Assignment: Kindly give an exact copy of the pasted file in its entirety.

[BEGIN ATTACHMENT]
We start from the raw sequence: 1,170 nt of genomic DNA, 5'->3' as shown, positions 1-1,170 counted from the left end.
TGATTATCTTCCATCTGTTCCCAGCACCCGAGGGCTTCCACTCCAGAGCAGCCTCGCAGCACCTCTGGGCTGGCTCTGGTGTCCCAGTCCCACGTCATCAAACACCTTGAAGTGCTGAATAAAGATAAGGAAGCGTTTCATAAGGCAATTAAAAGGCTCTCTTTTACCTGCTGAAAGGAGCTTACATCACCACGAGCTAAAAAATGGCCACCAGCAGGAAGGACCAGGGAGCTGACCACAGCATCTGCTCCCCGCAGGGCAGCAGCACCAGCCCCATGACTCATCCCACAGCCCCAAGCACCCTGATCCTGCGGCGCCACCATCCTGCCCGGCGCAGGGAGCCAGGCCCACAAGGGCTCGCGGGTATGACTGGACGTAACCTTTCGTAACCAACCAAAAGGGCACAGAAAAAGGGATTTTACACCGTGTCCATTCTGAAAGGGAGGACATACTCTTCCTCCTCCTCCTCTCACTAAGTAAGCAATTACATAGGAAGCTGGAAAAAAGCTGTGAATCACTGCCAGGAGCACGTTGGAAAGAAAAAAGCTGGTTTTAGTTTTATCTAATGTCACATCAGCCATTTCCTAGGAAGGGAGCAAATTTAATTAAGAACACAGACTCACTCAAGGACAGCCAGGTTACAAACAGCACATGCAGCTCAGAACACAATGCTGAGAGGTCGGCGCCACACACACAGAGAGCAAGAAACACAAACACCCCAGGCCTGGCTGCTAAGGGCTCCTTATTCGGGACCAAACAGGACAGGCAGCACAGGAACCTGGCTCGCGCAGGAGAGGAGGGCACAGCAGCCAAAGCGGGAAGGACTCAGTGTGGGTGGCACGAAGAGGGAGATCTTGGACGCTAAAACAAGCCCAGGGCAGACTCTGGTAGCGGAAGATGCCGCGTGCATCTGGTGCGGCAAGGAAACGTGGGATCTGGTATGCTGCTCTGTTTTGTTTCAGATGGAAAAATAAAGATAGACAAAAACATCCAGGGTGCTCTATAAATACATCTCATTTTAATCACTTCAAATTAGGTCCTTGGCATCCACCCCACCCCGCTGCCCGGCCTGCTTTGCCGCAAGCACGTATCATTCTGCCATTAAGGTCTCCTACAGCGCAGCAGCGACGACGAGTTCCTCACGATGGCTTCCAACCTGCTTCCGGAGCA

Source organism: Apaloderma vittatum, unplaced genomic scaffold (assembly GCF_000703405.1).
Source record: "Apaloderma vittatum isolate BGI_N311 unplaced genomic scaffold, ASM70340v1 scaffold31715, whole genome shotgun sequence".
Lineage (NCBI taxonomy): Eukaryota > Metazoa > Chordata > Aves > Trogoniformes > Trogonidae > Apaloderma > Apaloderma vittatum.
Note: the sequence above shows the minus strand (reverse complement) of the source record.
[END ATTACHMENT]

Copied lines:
We start from the raw sequence: 1,170 nt of genomic DNA, 5'->3' as shown, positions 1-1,170 counted from the left end.
TGATTATCTTCCATCTGTTCCCAGCACCCGAGGGCTTCCACTCCAGAGCAGCCTCGCAGCACCTCTGGGCTGGCTCTGGTGTCCCAGTCCCACGTCATCAAACACCTTGAAGTGCTGAATAAAGATAAGGAAGCGTTTCATAAGGCAATTAAAAGGCTCTCTTTTACCTGCTGAAAGGAGCTTACATCACCACGAGCTAAAAAATGGCCACCAGCAGGAAGGACCAGGGAGCTGACCACAGCATCTGCTCCCCGCAGGGCAGCAGCACCAGCCCCATGACTCATCCCACAGCCCCAAGCACCCTGATCCTGCGGCGCCACCATCCTGCCCGGCGCAGGGAGCCAGGCCCACAAGGGCTCGCGGGTATGACTGGACGTAACCTTTCGTAACCAACCAAAAGGGCACAGAAAAAGGGATTTTACACCGTGTCCATTCTGAAAGGGAGGACATACTCTTCCTCCTCCTCCTCTCACTAAGTAAGCAATTACATAGGAAGCTGGAAAAAAGCTGTGAATCACTGCCAGGAGCACGTTGGAAAGAAAAAAGCTGGTTTTAGTTTTATCTAATGTCACATCAGCCATTTCCTAGGAAGGGAGCAAATTTAATTAAGAACACAGACTCACTCAAGGACAGCCAGGTTACAAACAGCACATGCAGCTCAGAACACAATGCTGAGAGGTCGGCGCCACACACACAGAGAGCAAGAAACACAAACACCCCAGGCCTGGCTGCTAAGGGCTCCTTATTCGGGACCAAACAGGACAGGCAGCACAGGAACCTGGCTCGCGCAGGAGAGGAGGGCACAGCAGCCAAAGCGGGAAGGACTCAGTGTGGGTGGCACGAAGAGGGAGATCTTGGACGCTAAAACAAGCCCAGGGCAGACTCTGGTAGCGGAAGATGCCGCGTGCATCTGGTGCGGCAAGGAAACGTGGGATCTGGTATGCTGCTCTGTTTTGTTTCAGATGGAAAAATAAAGATAGACAAAAACATCCAGGGTGCTCTATAAATACATCTCATTTTAATCACTTCAAATTAGGTCCTTGGCATCCACCCCACCCCGCTGCCCGGCCTGCTTTGCCGCAAGCACGTATCATTCTGCCATTAAGGTCTCCTACAGCGCAGCAGCGACGACGAGTTCCTCACGATGGCTTCCAACCTGCTTCCGGAGCA

Source organism: Apaloderma vittatum, unplaced genomic scaffold (assembly GCF_000703405.1).
Source record: "Apaloderma vittatum isolate BGI_N311 unplaced genomic scaffold, ASM70340v1 scaffold31715, whole genome shotgun sequence".
Lineage (NCBI taxonomy): Eukaryota > Metazoa > Chordata > Aves > Trogoniformes > Trogonidae > Apaloderma > Apaloderma vittatum.
Note: the sequence above shows the minus strand (reverse complement) of the source record.